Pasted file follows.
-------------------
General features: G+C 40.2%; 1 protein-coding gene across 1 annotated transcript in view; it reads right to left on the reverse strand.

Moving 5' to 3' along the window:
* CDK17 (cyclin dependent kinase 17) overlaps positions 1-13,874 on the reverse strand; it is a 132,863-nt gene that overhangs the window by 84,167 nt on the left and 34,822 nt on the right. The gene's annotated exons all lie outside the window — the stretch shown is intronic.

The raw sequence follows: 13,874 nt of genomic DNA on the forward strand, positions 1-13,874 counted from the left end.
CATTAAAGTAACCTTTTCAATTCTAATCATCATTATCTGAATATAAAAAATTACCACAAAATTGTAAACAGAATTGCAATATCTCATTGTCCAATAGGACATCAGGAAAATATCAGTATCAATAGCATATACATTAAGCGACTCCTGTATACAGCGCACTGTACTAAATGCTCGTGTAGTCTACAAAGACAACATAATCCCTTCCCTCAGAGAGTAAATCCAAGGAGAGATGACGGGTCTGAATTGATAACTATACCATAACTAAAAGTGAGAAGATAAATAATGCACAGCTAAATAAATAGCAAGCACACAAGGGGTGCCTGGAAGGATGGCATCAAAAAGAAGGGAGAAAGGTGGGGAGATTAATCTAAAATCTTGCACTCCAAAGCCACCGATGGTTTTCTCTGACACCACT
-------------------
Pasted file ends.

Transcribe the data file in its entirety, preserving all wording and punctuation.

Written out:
General features: G+C 40.2%; 1 protein-coding gene across 1 annotated transcript in view; it reads right to left on the reverse strand.

Moving 5' to 3' along the window:
* CDK17 (cyclin dependent kinase 17) overlaps positions 1-13,874 on the reverse strand; it is a 132,863-nt gene that overhangs the window by 84,167 nt on the left and 34,822 nt on the right. The gene's annotated exons all lie outside the window — the stretch shown is intronic.

The raw sequence follows: 13,874 nt of genomic DNA on the forward strand, positions 1-13,874 counted from the left end.
CATTAAAGTAACCTTTTCAATTCTAATCATCATTATCTGAATATAAAAAATTACCACAAAATTGTAAACAGAATTGCAATATCTCATTGTCCAATAGGACATCAGGAAAATATCAGTATCAATAGCATATACATTAAGCGACTCCTGTATACAGCGCACTGTACTAAATGCTCGTGTAGTCTACAAAGACAACATAATCCCTTCCCTCAGAGAGTAAATCCAAGGAGAGATGACGGGTCTGAATTGATAACTATACCATAACTAAAAGTGAGAAGATAAATAATGCACAGCTAAATAAATAGCAAGCACACAAGGGGTGCCTGGAAGGATGGCATCAAAAAGAAGGGAGAAAGGTGGGGAGATTAATCTAAAATCTTGCACTCCAAAGCCACCGATGGTTTTCTCTGACACCACT